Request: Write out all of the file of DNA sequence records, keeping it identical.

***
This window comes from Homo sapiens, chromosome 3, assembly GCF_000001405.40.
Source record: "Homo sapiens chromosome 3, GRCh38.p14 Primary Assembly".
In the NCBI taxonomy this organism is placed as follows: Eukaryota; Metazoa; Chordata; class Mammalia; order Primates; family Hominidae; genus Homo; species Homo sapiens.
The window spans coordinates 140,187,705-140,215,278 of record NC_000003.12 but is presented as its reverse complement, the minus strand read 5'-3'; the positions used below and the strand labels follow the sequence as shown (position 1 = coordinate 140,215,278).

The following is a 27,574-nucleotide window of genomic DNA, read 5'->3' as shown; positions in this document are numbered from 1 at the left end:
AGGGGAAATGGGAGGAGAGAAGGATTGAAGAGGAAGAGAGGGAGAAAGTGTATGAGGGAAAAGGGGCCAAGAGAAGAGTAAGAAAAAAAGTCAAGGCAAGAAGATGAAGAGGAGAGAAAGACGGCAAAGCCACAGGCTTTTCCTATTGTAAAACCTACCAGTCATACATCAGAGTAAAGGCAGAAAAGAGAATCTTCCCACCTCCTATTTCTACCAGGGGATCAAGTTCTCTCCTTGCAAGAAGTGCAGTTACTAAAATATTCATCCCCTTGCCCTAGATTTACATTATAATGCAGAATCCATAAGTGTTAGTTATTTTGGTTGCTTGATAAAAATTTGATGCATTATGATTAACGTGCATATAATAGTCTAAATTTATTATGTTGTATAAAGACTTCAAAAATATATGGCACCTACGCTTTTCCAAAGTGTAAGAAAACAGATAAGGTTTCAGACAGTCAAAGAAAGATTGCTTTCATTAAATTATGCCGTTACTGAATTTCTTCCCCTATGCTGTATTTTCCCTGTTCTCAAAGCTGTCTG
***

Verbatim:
This window comes from Homo sapiens, chromosome 3, assembly GCF_000001405.40.
Source record: "Homo sapiens chromosome 3, GRCh38.p14 Primary Assembly".
In the NCBI taxonomy this organism is placed as follows: Eukaryota; Metazoa; Chordata; class Mammalia; order Primates; family Hominidae; genus Homo; species Homo sapiens.
The window spans coordinates 140,187,705-140,215,278 of record NC_000003.12 but is presented as its reverse complement, the minus strand read 5'-3'; the positions used below and the strand labels follow the sequence as shown (position 1 = coordinate 140,215,278).

The following is a 27,574-nucleotide window of genomic DNA, read 5'->3' as shown; positions in this document are numbered from 1 at the left end:
AGGGGAAATGGGAGGAGAGAAGGATTGAAGAGGAAGAGAGGGAGAAAGTGTATGAGGGAAAAGGGGCCAAGAGAAGAGTAAGAAAAAAAGTCAAGGCAAGAAGATGAAGAGGAGAGAAAGACGGCAAAGCCACAGGCTTTTCCTATTGTAAAACCTACCAGTCATACATCAGAGTAAAGGCAGAAAAGAGAATCTTCCCACCTCCTATTTCTACCAGGGGATCAAGTTCTCTCCTTGCAAGAAGTGCAGTTACTAAAATATTCATCCCCTTGCCCTAGATTTACATTATAATGCAGAATCCATAAGTGTTAGTTATTTTGGTTGCTTGATAAAAATTTGATGCATTATGATTAACGTGCATATAATAGTCTAAATTTATTATGTTGTATAAAGACTTCAAAAATATATGGCACCTACGCTTTTCCAAAGTGTAAGAAAACAGATAAGGTTTCAGACAGTCAAAGAAAGATTGCTTTCATTAAATTATGCCGTTACTGAATTTCTTCCCCTATGCTGTATTTTCCCTGTTCTCAAAGCTGTCTG